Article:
We just finished our final exams this week and are ready for the summer. But, of course, a bit of finals week reflection is in order each year, and this year is no exception.
I use these tests as a way to ensure that students can’t forget the material in the class, to have the kids ponder the courses’ big ideas, and to give the students a final opportunity to show me they learned the material. For me, this reinforces the importance of the class and its application to my students. Plus, I always have a reflective question for the students which allows them to assess their own efforts and to set goals for the summer and the next school year.
My students did a great job on their finals this year; they had some of the highest final exam grades I’ve seen in some time, and almost everyone increased their grades based on the final. This felt good to see.
However, these successes were not without a few minor obstacles. During the last final exam time the students worked well despite a Jack Black film playing to their right and a Romeo and Juliet film to their left. Sometimes I momentarily wonder why I work so hard when those around me do not, but I know the students deserve to be held to high standards.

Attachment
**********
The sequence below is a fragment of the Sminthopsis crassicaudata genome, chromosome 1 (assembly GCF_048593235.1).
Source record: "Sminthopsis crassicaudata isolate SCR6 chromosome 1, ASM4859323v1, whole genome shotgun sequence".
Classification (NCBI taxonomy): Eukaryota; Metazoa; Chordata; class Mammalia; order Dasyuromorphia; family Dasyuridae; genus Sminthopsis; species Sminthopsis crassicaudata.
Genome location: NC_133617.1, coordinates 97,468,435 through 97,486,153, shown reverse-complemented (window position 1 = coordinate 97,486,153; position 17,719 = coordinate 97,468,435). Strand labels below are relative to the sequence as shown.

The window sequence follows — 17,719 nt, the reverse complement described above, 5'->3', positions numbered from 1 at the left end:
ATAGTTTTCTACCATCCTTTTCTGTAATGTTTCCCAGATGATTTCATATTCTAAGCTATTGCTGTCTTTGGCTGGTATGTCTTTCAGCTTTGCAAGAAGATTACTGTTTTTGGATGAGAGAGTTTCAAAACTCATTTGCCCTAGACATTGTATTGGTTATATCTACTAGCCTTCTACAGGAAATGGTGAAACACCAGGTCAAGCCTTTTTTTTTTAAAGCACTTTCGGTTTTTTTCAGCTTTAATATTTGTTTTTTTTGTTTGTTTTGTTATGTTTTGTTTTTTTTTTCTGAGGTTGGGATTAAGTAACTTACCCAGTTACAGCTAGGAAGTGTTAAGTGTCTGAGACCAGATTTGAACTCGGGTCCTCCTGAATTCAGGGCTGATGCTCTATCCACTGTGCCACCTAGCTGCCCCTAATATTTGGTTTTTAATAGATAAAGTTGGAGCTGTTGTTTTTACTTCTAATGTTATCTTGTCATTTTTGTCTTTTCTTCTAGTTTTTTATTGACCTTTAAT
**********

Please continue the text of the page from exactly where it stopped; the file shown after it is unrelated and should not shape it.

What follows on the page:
Over the last few years the administrators have started to voice whether or not we should have finals. They have seen some teachers playing kickball outside or showing movies or having yearbook signing parties during the final exam time. Instead of enforcing that a learning activity occur, the conversation has shifted to one of eliminating finals.
For those of us who actually push our kids to the end, this feels insulting. Why would the response to teachers not using all of their class time for learning result in a seeming endorsement of that notion?
Now, I have changed my finals structure because of parental and administrative pressures. I have moved more towards an objective final exam, so parents and administrators can’t pressure me to fudge a more subjective score. I used to have all essay finals, but I now have the final structured as 40% vocabulary words/literary terms, 40% literature review, and 20% essay.
Still, I don’t think that the few who refuse to give finals or do not have a structured activity should essentially set the policy for everyone else. I think this conversation really leads me to two questions:
- Why don’t the administrators enforce the policies set for the faculty?
- What is the purpose of finals?